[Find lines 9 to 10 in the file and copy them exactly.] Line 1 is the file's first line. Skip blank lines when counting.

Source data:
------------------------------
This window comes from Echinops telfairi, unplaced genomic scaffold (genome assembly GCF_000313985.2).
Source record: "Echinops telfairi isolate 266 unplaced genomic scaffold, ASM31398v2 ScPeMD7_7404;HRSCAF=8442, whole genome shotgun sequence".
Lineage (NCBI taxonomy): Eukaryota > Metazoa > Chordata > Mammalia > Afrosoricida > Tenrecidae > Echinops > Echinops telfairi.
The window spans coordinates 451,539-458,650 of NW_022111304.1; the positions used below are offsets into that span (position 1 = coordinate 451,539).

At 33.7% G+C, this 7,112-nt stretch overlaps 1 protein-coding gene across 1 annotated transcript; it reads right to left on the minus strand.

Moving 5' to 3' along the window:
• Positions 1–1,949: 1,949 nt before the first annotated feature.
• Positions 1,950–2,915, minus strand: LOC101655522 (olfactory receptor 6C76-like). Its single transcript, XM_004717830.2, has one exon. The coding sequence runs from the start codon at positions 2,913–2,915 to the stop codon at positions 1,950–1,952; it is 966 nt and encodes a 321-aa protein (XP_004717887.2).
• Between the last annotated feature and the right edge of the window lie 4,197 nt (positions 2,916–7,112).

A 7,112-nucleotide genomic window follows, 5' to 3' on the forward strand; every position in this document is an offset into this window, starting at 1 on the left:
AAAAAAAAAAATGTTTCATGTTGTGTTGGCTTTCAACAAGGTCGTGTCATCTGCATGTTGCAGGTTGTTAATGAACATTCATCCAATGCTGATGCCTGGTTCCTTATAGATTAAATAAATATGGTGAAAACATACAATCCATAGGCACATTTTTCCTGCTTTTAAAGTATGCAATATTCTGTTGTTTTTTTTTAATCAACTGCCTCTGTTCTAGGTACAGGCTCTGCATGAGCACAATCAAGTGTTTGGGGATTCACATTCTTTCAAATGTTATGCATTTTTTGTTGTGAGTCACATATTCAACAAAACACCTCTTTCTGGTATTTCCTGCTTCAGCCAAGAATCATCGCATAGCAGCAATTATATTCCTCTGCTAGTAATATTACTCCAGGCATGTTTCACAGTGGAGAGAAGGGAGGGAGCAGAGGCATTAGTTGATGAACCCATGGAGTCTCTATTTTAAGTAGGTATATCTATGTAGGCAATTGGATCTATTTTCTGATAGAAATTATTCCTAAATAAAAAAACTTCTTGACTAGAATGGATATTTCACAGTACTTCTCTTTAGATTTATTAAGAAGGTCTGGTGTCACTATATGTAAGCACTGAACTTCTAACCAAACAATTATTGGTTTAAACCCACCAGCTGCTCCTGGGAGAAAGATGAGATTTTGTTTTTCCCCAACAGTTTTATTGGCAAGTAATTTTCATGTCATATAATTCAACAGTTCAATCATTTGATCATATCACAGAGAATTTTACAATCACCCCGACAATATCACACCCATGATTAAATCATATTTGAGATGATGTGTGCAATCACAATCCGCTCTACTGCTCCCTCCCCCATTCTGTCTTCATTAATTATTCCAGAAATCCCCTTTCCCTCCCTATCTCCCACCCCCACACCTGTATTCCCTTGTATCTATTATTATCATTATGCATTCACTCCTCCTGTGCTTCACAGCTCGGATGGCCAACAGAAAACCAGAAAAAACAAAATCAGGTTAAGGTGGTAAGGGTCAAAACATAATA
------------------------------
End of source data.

• Between the last annotated feature and the right edge of the window lie 4,197 nt (positions 2,916–7,112).

A 7,112-nucleotide genomic window follows, 5' to 3' on the forward strand; every position in this document is an offset into this window, starting at 1 on the left: